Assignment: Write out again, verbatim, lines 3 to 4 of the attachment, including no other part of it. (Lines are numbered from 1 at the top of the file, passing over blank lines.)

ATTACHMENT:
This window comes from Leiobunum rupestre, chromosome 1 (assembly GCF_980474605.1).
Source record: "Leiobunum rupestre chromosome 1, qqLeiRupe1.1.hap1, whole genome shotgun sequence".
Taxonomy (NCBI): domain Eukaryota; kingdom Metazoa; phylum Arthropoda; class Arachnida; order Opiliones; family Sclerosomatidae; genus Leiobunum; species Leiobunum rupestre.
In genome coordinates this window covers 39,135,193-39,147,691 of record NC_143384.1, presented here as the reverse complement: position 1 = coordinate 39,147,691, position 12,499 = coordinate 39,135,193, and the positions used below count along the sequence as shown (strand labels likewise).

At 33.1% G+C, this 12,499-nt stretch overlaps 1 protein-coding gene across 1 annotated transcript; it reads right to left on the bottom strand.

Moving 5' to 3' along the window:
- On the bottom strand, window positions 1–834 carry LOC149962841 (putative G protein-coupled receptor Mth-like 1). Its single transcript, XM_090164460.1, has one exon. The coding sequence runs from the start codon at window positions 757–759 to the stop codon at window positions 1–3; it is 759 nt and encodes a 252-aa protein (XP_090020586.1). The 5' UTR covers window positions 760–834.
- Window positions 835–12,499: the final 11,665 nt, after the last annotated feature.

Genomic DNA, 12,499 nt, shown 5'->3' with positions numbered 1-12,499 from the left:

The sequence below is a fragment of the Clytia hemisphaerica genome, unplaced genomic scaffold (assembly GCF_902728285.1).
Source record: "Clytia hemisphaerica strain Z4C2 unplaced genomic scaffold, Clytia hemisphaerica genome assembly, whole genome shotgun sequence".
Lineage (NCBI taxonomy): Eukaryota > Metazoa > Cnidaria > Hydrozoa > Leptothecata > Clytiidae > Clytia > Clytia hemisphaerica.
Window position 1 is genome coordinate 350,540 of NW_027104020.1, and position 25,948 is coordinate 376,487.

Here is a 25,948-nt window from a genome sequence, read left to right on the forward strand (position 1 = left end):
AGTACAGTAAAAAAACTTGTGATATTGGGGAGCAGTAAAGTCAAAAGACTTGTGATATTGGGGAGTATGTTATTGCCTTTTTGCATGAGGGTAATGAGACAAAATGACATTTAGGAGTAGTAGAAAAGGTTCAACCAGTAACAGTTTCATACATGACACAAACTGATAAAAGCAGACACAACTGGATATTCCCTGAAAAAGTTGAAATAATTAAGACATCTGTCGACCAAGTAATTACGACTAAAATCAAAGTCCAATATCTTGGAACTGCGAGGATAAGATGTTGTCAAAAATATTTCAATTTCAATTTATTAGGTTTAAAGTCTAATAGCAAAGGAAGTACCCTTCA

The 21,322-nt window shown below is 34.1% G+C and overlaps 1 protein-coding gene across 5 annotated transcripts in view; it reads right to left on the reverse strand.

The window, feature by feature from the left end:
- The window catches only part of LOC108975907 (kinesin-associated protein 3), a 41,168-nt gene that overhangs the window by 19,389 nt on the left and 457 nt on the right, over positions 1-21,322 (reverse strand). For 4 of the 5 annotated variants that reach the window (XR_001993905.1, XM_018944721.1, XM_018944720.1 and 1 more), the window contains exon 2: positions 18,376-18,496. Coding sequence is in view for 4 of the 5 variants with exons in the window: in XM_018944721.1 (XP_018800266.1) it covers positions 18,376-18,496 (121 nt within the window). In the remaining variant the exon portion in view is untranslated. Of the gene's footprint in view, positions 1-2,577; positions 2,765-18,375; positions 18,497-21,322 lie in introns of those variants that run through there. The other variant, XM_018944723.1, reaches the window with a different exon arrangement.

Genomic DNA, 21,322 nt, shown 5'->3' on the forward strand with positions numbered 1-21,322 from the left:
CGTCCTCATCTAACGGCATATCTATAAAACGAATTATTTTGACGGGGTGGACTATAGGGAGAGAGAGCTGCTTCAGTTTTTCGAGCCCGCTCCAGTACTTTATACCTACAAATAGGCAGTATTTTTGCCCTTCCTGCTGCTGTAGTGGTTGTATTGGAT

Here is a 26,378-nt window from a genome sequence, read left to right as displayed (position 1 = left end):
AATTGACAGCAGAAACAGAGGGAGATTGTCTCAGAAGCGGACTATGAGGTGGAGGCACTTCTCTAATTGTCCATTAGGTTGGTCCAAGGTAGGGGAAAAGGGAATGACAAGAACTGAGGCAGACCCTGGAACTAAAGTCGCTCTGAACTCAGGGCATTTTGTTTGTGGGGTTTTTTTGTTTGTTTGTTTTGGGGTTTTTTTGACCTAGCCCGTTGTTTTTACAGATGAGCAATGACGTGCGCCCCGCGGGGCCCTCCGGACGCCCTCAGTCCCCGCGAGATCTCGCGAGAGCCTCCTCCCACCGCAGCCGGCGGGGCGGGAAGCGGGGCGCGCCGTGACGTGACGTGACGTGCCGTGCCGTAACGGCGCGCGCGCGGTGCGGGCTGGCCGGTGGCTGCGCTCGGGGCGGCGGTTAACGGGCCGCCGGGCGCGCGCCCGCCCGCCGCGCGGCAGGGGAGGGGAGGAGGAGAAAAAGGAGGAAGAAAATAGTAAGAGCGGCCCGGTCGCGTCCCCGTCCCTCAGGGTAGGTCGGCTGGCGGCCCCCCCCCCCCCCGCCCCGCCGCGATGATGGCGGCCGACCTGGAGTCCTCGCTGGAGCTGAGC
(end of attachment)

Taxonomy (NCBI): domain Eukaryota; kingdom Metazoa; phylum Arthropoda; class Arachnida; order Opiliones; family Sclerosomatidae; genus Leiobunum; species Leiobunum rupestre.
In genome coordinates this window covers 39,135,193-39,147,691 of record NC_143384.1, presented here as the reverse complement: position 1 = coordinate 39,147,691, position 12,499 = coordinate 39,135,193, and the positions used below count along the sequence as shown (strand labels likewise).